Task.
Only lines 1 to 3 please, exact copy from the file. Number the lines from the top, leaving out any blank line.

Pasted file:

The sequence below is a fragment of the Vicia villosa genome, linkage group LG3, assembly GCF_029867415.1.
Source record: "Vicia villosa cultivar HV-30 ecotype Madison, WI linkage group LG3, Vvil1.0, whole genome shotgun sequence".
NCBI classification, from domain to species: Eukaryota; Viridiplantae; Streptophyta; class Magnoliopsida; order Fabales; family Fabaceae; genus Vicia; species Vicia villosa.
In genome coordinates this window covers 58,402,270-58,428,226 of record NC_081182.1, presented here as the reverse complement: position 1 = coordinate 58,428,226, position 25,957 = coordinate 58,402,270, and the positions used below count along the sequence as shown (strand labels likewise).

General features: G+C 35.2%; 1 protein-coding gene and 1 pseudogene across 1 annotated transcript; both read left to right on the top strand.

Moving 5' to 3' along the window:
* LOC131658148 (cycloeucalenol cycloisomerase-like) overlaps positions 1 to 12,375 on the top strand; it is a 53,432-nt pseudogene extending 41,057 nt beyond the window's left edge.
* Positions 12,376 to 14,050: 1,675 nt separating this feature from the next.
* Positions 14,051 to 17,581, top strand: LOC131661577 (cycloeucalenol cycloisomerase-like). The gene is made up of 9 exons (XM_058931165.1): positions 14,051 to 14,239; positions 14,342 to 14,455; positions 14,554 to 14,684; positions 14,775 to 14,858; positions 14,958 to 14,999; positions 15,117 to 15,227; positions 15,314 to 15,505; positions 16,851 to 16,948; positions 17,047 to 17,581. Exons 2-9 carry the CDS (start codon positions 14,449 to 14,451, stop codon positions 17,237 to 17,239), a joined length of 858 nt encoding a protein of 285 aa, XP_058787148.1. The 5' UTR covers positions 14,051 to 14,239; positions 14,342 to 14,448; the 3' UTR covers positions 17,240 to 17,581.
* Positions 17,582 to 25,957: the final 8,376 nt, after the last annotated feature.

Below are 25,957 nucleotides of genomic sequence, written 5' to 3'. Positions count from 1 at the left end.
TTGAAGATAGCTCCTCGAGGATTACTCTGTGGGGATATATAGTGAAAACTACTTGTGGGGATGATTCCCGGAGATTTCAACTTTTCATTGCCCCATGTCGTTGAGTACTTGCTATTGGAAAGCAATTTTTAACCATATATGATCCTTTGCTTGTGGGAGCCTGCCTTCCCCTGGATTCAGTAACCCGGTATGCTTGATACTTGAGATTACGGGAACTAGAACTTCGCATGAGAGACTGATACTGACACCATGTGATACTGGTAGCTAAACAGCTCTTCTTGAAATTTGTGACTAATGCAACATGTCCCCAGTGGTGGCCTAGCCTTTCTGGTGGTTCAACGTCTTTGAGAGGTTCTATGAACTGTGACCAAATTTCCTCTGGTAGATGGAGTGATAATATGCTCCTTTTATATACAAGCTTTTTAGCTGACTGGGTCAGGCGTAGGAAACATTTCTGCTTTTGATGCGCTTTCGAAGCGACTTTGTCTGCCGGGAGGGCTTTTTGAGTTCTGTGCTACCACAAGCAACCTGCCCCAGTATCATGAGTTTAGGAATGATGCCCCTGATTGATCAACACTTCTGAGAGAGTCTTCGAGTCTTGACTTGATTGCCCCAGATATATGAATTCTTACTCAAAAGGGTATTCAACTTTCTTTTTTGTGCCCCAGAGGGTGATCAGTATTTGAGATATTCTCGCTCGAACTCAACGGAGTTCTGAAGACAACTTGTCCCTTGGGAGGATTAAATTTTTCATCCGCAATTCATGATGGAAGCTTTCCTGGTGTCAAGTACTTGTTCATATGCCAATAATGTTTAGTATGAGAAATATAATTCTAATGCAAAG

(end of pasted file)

The sequence below is a fragment of the Vicia villosa genome, linkage group LG3, assembly GCF_029867415.1.
Source record: "Vicia villosa cultivar HV-30 ecotype Madison, WI linkage group LG3, Vvil1.0, whole genome shotgun sequence".
NCBI classification, from domain to species: Eukaryota; Viridiplantae; Streptophyta; class Magnoliopsida; order Fabales; family Fabaceae; genus Vicia; species Vicia villosa.